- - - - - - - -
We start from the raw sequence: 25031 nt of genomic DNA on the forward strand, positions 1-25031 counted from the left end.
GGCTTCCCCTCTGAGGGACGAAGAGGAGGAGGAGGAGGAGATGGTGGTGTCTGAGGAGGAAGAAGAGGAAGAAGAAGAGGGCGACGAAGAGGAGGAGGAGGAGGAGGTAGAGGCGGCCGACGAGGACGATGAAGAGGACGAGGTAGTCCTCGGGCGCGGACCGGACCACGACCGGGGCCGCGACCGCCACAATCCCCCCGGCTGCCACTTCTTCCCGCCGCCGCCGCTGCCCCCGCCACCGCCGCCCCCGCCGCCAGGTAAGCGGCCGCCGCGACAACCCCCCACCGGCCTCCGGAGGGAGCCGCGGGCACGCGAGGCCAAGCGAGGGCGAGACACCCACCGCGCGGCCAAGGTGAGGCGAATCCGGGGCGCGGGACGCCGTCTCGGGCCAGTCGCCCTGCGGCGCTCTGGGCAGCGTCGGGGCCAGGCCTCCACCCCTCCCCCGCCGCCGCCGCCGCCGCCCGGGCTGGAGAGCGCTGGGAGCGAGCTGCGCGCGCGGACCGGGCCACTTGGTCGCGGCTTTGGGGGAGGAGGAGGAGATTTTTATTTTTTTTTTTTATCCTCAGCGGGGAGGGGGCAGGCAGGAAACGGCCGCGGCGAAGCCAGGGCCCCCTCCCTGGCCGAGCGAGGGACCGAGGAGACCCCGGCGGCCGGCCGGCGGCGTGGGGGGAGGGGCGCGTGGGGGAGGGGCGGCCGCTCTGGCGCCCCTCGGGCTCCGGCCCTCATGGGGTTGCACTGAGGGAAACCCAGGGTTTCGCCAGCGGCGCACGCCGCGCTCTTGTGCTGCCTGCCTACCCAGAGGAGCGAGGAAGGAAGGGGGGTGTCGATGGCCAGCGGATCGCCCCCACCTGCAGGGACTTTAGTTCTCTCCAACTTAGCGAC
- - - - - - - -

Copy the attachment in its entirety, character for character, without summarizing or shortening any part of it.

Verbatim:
We start from the raw sequence: 25031 nt of genomic DNA on the forward strand, positions 1-25031 counted from the left end.
GGCTTCCCCTCTGAGGGACGAAGAGGAGGAGGAGGAGGAGATGGTGGTGTCTGAGGAGGAAGAAGAGGAAGAAGAAGAGGGCGACGAAGAGGAGGAGGAGGAGGAGGTAGAGGCGGCCGACGAGGACGATGAAGAGGACGAGGTAGTCCTCGGGCGCGGACCGGACCACGACCGGGGCCGCGACCGCCACAATCCCCCCGGCTGCCACTTCTTCCCGCCGCCGCCGCTGCCCCCGCCACCGCCGCCCCCGCCGCCAGGTAAGCGGCCGCCGCGACAACCCCCCACCGGCCTCCGGAGGGAGCCGCGGGCACGCGAGGCCAAGCGAGGGCGAGACACCCACCGCGCGGCCAAGGTGAGGCGAATCCGGGGCGCGGGACGCCGTCTCGGGCCAGTCGCCCTGCGGCGCTCTGGGCAGCGTCGGGGCCAGGCCTCCACCCCTCCCCCGCCGCCGCCGCCGCCGCCCGGGCTGGAGAGCGCTGGGAGCGAGCTGCGCGCGCGGACCGGGCCACTTGGTCGCGGCTTTGGGGGAGGAGGAGGAGATTTTTATTTTTTTTTTTTATCCTCAGCGGGGAGGGGGCAGGCAGGAAACGGCCGCGGCGAAGCCAGGGCCCCCTCCCTGGCCGAGCGAGGGACCGAGGAGACCCCGGCGGCCGGCCGGCGGCGTGGGGGGAGGGGCGCGTGGGGGAGGGGCGGCCGCTCTGGCGCCCCTCGGGCTCCGGCCCTCATGGGGTTGCACTGAGGGAAACCCAGGGTTTCGCCAGCGGCGCACGCCGCGCTCTTGTGCTGCCTGCCTACCCAGAGGAGCGAGGAAGGAAGGGGGGTGTCGATGGCCAGCGGATCGCCCCCACCTGCAGGGACTTTAGTTCTCTCCAACTTAGCGAC